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Why people are celebrating encounter of rapists?

Every time there is a rape incident widely covered by Media, there is public outrage, especially women demand that the accused persons be immediately hanged. Police somehow show that they succeeded in tracing the offenders and present or parade some accused persons before court and public. Public goes with the foregone conclusion that these accused persons are offenders and begin demanding justice to the victim.

Those who demand immediate justice probably lack the knowledge that whosoever arrested by police need not be real offenders and that there is a possibility that they may be innocent persons too. And law presumes that till the guilt of these accused persons is proved beyond reasonable doubt, they are innocent persons.

Hence in the eyes of law, by the time, these accused persons tried to escape from custody of police and eventually got killed in encounter, they were innocent. In that sense it may be said that these are innocent persons, but subject to possibility that these accused persons may be found to be guilty following criminal proceedings. This can be said to be “presumptive innocence” which is not in the sense that people in general understand in colloquial usage.

Law takes this presumption in favor of accused persons because, law goes by the dictum, “let ten criminals go unpunished, but one innocent person must not get punished”.

Therefore every reasonable opportunity is rendered to accused persons to either prove their innocence and/or to prove the case of prosecution wrong or baseless. These presumptions became tools or weapons in the hands of clever law breakers and advocates to get acquittal from offences. Public knows this very well.

The arrested persons enjoy several rights under Indian (procedural) law. First right is right to silence which has been derived from common law principles. If any arrested person had not responded to questions asked by police and courts, the courts and tribunals should not conclude that the person is guilty.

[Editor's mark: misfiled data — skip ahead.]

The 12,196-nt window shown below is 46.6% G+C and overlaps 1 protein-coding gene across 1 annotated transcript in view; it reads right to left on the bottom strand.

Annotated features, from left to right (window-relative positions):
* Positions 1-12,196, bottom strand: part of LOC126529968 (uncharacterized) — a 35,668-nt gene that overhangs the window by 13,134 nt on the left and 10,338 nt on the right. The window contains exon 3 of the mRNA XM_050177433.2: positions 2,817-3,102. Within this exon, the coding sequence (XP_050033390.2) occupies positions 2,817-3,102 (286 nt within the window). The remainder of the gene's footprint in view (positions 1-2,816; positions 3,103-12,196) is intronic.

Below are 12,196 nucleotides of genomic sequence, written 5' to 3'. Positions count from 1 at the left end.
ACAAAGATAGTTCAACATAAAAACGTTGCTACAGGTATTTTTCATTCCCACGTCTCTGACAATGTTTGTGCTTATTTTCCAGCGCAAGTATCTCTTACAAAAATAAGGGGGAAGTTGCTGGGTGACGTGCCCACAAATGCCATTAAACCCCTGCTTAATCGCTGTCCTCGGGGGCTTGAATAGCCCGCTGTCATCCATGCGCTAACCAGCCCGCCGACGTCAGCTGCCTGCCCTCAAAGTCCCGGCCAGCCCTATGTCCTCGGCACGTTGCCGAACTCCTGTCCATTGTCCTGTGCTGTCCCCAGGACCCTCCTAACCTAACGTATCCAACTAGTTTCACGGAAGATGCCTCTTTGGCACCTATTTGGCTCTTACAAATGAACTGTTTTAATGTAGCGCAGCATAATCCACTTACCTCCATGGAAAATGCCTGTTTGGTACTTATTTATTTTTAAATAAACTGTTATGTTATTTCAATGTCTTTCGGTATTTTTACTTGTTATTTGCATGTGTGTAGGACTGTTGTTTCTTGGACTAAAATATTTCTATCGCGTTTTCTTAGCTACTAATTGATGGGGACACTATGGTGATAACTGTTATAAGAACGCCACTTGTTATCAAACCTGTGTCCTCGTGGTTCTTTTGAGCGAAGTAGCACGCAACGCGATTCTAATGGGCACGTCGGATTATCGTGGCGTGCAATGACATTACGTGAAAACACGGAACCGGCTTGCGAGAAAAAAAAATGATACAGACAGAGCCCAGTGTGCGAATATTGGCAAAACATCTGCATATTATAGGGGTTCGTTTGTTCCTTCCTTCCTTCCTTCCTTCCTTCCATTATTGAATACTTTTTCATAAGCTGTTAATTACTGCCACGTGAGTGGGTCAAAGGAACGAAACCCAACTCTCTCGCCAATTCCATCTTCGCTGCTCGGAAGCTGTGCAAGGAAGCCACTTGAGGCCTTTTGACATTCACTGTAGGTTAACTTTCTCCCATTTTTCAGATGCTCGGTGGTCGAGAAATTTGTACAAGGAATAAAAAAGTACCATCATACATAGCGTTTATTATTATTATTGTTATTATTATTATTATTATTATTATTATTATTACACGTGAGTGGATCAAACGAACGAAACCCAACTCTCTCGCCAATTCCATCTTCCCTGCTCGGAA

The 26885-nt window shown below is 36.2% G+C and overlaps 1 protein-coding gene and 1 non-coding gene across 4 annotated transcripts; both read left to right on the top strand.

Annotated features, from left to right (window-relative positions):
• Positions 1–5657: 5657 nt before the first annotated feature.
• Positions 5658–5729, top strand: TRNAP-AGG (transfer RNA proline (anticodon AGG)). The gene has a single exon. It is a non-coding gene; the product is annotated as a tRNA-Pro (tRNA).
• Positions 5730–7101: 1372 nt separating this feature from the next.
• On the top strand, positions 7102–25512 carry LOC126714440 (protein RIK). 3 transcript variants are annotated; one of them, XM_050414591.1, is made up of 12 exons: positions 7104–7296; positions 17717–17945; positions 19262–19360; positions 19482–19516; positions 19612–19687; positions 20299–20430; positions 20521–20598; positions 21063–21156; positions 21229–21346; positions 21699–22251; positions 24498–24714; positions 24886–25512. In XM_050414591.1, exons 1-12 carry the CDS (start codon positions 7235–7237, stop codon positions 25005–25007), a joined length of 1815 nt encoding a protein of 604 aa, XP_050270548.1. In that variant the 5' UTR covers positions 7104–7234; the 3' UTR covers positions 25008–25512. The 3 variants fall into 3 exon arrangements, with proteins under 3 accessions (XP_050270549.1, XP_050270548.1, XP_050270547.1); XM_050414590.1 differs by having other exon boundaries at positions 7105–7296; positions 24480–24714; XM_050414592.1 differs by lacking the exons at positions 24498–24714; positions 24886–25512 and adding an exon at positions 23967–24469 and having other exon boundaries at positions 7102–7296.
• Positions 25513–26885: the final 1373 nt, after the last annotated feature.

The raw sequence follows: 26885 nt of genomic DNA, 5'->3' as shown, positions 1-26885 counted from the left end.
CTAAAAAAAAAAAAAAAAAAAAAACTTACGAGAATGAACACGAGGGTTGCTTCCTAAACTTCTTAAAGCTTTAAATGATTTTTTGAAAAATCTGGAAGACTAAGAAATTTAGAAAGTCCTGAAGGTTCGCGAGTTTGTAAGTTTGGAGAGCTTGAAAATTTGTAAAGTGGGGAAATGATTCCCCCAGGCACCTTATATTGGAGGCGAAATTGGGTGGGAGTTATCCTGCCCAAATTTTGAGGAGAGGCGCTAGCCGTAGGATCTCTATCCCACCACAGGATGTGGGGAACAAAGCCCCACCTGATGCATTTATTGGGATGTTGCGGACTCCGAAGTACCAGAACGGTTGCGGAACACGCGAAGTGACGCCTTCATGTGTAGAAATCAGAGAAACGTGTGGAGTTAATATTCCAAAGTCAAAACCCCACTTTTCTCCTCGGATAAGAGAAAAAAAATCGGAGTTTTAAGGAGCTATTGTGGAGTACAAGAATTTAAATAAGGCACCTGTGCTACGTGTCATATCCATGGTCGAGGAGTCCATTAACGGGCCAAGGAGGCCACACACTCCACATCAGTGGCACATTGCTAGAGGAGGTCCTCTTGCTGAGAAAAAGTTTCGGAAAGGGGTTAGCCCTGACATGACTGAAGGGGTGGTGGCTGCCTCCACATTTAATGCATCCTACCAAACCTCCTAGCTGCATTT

Similarly Article 20(3) of Constitution of India guarantees every person has been given a right against self-incrimination. The second right is right to know the grounds of arresting from the arresting police officer if he is arresting without warrant (Section 50(1)) of Cr.PC). The third right is right to consult and to be defended by a legal practitioner of his choice (Article 22(2) of Constitution). Fourth right is the right to be informed about the right to be released on bail. Fifth right is the right to be taken before a magistrate without delay. Seventh is the right to fair and speedy trial. Eighth one, the right to free legal aid if accused person has no financial sources to appoint advocates to defend his case.

Several other important guidelines were laid down by Hon’ble Supreme Court in the case of D.K.Basu vs. State of West Bengal.

All these are meant to save innocent persons from getting relief at various stages of arrest, trial and conviction and to prove their innocence or to prove the prosecution’s case wrong. But these are all used more by offenders than by innocent persons in practice. Because the court does not know who is innocent or who is guilty till the trial proceedings conclude, it does not know who has been using these provisions to their advantage. But public believes that these are all misused for the advantage of criminals by various functionaries relating to administration of justice including, advocates and judges.

The trust deficit begins from Police. Public believes that police know pretty well who the offenders are and if they want they can bring them to justice or if they want they can help them get acquittal. The game that begins with recording of confessions and statement under Section 164 Criminal Procedure Code enters Advocates office in due course of time. What is known to police by way of confession will be known to Advocate by his efficient brief taking abilities.

But the obvious possibility in majority of the cases is that before the case reaches the court, real story is well known to both police and Advocates. Later what happens is construction of a legal story according to every officer’s interests who is part and parcel of administration of justice. These officers are - one, the Police officer, two the Officer of court (Advocate) and three the Judicial officer. These are not to be construed as allegations by the author. These are beliefs of public about the way the criminal justice system functions.

In fact, trial itself is an inquiry process which helps the judge or court to arrive at conclusions and findings in a convincing manner. That is why it is not necessary for any police officer to use force, coercion or third degree methods to extract truth or confession from any accused person. But knowing the true version of crime stories itself is a social pleasure it has news value worthy of sharing for any human being and if anyone is in a position to know he will put every effort to know the true version of crime stories. Police and Advocates are human beings too. Later how they mould that real story into a legal story is a different matter having and carrying different motives to achieve different objects, but neither the police nor the advocate fails in knowing the truth of matter, generally speaking. That is the reason why in Disha’s rape and murder case, when the accused persons are encountered public is confident that right persons were killed not innocent ones.